Wednesday, 8 September 2010

A Valid Fear of Flying

The next time you need to fly within China, make sure it's not with Shenzhen Airlines.

It was recently found that more than half of the pilots or some 200 of them faked their resumes while applying for jobs in 2008-09. It was during this period that China's airline industry was taking off, but there weren't enough qualified pilots at the time.

The investigation into the fake pilots happened before the August 24 crash of a Henan Airlines plane while attempting to land at night in Yichun, Heilongjiang Province. In a fog, the plane completely missed the runway, killing 42 and injuring 54. The crash was considered to have such a bad reflection on Henan Province that the authorities forced the airline to change its name back to Kunpeng Airlines, whose parent company is Shenzhen Airlines.

Nevertheless, it's certainly frightening to hear more than half of the pilots in Shenzhen Airlines are not qualified pilots at all -- and what about pilots working for other Chinese airlines? Are they qualified to fly a plane too?

Obviously there are not enough personnel checks being done by the human resources department, or could it be guanxi? Knowing someone could easily get you a job as a pilot and be able to have a lifestyle glamourized in the movie Catch Me If You Can.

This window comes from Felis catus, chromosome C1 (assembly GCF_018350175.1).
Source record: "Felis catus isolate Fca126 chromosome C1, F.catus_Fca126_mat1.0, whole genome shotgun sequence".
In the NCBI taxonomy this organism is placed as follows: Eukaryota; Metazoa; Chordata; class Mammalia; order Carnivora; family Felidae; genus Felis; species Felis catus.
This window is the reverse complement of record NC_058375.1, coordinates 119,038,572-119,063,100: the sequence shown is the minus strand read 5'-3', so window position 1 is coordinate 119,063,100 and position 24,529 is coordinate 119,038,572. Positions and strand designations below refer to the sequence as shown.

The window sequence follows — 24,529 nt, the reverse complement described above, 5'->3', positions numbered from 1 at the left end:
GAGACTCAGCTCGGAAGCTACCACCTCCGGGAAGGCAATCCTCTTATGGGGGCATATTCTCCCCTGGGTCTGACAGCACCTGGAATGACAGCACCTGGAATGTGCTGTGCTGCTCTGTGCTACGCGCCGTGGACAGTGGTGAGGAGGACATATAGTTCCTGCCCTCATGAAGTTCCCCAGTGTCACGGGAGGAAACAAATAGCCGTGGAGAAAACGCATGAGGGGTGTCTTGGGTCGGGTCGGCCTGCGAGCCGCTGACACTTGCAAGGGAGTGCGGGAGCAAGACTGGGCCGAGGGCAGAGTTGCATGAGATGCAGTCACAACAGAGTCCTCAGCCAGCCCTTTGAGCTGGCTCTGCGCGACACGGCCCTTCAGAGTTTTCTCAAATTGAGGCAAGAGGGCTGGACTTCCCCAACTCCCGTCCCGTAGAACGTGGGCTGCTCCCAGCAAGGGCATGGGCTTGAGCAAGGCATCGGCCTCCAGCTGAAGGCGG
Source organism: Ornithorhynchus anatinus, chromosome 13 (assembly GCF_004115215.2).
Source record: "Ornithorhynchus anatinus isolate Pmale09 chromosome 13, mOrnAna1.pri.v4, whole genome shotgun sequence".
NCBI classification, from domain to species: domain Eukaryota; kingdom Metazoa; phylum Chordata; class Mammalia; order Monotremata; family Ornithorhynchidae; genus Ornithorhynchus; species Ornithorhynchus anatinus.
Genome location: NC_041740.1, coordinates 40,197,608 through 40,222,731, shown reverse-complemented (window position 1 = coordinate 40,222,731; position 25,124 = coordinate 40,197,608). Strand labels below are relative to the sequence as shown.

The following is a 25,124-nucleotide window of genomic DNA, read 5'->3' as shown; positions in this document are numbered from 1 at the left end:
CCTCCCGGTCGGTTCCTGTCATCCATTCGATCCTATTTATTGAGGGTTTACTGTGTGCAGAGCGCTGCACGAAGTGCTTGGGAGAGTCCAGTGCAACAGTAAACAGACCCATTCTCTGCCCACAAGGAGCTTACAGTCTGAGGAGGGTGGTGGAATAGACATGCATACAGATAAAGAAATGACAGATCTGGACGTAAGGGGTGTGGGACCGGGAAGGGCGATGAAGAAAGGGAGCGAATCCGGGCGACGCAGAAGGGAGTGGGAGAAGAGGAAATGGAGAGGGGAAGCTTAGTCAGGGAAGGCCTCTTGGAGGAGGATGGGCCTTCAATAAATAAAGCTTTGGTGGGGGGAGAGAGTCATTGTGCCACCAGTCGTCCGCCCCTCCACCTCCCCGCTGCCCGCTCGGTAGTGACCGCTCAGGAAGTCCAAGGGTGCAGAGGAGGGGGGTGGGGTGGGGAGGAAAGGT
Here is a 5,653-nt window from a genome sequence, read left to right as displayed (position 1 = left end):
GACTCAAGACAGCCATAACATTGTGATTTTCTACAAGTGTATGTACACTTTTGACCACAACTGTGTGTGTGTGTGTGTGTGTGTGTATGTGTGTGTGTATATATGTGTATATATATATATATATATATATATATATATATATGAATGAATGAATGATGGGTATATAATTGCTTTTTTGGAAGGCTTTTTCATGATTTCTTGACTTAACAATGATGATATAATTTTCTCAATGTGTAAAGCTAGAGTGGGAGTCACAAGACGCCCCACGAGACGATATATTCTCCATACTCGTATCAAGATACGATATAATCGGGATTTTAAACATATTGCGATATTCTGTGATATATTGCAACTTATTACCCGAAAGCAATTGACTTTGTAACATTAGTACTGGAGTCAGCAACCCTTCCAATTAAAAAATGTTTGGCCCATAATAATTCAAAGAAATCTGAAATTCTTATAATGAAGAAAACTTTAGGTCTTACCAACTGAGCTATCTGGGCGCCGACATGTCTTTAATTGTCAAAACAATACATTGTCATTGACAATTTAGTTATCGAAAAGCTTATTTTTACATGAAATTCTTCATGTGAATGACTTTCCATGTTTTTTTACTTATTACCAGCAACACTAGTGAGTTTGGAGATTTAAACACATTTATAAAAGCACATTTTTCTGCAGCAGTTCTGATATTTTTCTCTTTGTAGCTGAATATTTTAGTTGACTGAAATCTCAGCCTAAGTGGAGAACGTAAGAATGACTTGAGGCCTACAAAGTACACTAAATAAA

In any case, hopefully the Chinese will quickly suss out who should be piloting the plane and who shouldn't -- not only for the benefit of the airlines, but for customers too.


  1. Would it make you feel any better if I told you that China has the youngest fleet of airplanes in the world and they are all pretty much equipped with the latest technology, making them easy to fly? And that the autopilot is nearly always on? No? Okay. But at least keep this in mind - flying internationally on Shenzhen Airlines is not a bad idea as nearly all their international routes are flown by US pilots.

    Now for the crazy... I have spent the last 4.5 years working at two private flight training schools in China. We had one pilot come to our school for training after it was discovered he had been flying the 737 without the proper training or license. It happens. It also happens all over the globe. While our time at these schools we observed students learn to fly from US/Australian/New Zealand/Canadian and European trained flight instructors. The students we trained knew how to fly. When we left the school however... we heard the red envelopes were flying. Many of our locally trained flight instructors came straight from the military and we can only hope they left the military because they were the worst of the bunch. (At least they didn't get hired by the airlines!)

    The good news is that nearly all new pilots in China have been trained in high quality schools located across the globe. (They are overflowing with Chinese students, in fact.) So the young first officer flying the airplane should know what he is doing. But we have heard many cases of pilots padding their experience and hours in their logbooks. This is a real problem that I hope the CAAC will address. China is terrified of losing their stellar safety record in aviation, so it is likely that they will pay attention.

  2. So what are you saying, Global Gal? One minute you are defending these pilots and the next you're saying they are unqualified and even corrupted by red envelopes. I don't understand your point here.